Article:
It’s a problem I’ve noted more than once, when talking about an iconic song like this. My tendency is to assume everyone knows the story behind the song, and to just post YouTube videos. But then I worry that this is one of those obnoxious Boomer things, where something important to us is assumed to be important to everyone. So, some background for those who don’t live in Boomerville.
Bob Dylan started out as a folk singer, and pissed a lot of people off when he “went electric”. He released three of his greatest albums in the mid-60s (Bringing It All Back Home, Highway 61 Revisited, and Blonde on Blonde), featuring many of his electric classics like “Subterranean Homesick Blues”, “Like a Rolling Stone”, and “Rainy Day Woman #12 & 35”. He then had a motorcycle accident and largely disappeared from the public eye. Eighteen months later, he went to Nashville, and in three sessions totaling less than a dozen hours, cut the entire John Wesley Harding album, which was then released without fanfare a month later. It didn’t need fanfare … it was the first Dylan music in a year-and-a-half. And everyone was surprised to hear a largely acoustic album with country touches.
“All Along the Watchtower” was filled with Biblical imagery, much of it apocalyptic. “There must be some way out of here”, it begins. “There’s too much confusion, I can’t get no relief.” Later we learn that “the hour is getting late”, and as the song ends, “a wildcat did growl, two riders were approaching, the wind began to howl.” The understated musical accompaniment forced the listener’s attention to the cryptic lyrics. It was an instant classic from someone who had written many of them.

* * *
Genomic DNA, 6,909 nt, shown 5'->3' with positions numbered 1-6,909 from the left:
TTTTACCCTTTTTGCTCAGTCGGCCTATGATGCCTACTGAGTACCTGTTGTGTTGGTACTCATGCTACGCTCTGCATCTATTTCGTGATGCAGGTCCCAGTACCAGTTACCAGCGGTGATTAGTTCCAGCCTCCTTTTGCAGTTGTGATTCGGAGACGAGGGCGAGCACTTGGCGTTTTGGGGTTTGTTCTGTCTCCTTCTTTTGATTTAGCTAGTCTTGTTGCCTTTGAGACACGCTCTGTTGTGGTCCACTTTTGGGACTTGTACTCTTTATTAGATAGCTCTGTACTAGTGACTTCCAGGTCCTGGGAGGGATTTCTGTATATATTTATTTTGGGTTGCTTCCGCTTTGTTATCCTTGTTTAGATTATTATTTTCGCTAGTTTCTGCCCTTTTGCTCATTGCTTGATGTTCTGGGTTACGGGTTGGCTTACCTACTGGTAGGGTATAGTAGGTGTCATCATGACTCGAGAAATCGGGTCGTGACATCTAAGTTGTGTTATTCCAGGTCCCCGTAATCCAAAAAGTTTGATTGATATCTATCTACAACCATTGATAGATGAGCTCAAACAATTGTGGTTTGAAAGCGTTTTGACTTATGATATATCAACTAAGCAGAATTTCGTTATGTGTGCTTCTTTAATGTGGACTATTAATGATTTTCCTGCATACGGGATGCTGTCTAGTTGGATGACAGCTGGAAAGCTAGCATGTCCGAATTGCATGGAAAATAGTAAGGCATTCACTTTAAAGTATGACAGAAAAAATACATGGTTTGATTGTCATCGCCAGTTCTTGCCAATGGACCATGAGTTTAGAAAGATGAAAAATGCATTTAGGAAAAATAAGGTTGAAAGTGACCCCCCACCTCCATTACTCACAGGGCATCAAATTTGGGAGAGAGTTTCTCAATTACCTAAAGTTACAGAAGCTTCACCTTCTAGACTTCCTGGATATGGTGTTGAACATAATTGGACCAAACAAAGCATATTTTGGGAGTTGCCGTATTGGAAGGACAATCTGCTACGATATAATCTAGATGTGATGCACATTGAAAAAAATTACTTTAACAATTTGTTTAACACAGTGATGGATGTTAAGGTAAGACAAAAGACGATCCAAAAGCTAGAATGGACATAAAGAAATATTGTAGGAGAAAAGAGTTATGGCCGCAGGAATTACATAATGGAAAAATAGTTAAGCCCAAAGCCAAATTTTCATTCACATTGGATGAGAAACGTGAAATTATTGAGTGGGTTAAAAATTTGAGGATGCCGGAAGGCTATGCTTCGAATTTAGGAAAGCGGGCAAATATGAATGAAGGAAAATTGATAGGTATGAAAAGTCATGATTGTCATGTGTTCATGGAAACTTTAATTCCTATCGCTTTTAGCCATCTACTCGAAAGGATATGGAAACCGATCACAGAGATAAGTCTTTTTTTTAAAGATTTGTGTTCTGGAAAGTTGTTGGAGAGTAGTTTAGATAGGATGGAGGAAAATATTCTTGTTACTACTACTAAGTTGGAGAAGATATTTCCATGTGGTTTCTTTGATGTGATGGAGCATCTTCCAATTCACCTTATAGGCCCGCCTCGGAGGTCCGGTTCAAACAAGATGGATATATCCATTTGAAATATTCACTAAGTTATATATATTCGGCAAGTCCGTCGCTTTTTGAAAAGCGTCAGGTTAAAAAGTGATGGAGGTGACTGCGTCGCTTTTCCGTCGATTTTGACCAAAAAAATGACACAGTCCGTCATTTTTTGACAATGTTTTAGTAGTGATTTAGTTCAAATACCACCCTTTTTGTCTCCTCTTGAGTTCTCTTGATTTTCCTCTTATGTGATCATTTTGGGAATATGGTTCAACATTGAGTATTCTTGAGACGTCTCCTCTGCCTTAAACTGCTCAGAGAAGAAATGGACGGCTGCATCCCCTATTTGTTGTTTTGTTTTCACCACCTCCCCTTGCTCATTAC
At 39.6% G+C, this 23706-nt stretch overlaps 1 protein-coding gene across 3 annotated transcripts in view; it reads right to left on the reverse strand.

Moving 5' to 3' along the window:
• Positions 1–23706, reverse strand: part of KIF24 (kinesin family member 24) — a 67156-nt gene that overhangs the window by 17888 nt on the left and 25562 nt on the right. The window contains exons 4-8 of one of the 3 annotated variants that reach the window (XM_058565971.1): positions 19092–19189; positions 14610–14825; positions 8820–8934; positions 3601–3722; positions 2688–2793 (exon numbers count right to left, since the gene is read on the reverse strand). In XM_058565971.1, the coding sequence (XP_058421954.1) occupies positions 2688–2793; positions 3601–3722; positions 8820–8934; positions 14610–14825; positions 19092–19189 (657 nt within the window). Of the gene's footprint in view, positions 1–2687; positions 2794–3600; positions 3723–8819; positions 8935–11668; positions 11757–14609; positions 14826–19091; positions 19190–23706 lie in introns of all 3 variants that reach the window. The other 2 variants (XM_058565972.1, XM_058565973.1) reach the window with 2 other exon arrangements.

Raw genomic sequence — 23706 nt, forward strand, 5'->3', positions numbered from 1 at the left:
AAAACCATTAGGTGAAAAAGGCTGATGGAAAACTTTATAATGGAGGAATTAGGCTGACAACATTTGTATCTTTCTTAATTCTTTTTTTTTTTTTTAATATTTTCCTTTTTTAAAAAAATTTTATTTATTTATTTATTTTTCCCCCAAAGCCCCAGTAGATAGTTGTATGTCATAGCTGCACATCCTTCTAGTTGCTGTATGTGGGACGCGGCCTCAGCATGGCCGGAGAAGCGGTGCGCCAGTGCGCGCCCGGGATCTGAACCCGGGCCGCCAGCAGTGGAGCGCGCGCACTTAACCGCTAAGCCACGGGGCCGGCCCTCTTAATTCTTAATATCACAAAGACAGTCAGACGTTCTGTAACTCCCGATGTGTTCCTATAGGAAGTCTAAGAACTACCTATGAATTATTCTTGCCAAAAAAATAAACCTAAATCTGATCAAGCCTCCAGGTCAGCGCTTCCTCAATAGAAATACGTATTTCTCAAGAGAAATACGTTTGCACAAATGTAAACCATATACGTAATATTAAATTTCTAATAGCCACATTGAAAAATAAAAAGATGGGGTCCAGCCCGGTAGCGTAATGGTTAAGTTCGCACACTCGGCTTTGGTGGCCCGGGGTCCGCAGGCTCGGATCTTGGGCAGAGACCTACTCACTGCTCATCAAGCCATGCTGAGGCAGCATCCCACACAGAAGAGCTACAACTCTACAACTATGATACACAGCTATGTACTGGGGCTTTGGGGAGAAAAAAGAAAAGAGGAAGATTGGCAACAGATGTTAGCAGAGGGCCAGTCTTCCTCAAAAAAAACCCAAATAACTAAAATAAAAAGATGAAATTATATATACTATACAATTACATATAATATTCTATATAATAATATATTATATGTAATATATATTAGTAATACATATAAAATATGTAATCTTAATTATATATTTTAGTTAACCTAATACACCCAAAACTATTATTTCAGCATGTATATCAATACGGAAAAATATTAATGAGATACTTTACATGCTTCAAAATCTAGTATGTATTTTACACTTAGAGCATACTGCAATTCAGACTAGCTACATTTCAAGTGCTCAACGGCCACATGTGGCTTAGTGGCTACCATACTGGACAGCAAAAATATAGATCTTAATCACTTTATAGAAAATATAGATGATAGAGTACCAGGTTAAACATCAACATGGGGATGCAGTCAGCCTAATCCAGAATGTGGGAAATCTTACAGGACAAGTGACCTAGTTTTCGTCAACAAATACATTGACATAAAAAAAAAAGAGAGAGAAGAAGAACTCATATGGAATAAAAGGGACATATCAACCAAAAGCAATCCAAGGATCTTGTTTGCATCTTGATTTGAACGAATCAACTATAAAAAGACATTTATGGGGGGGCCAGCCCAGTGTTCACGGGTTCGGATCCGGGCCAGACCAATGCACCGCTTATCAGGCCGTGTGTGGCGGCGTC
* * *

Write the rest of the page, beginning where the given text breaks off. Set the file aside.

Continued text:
And then Jimi Hendrix got ahold of it. It was the crucial year of 1968. Hendrix laid down basic tracks, take after take, adding overdubs, re-recording guitar parts. He worked on it over the course of several months … this, a song that Dylan had finished in a day, doing only five takes. Hendrix released it on Electric Ladyland, and it was a big, influential hit. Dylan himself was so impressed by Jimi’s version that he played the song as Hendrix did in concerts after that point (and he had plenty of time to get it right … Dylan has played “Watchtower” live more than any other song he wrote).
Here is the original:
The Hendrix version:
There are countless cover versions … the Grateful Dead alone played it more than 100 times in concert. Dylan put live versions on four different albums, although in an odd way, he was covering Hendrix:
But perhaps the most unusual version of “All Along the Watchtower” came in the science-fiction television series, Battlestar Galactica. Here is what I wrote about this, back in 2009: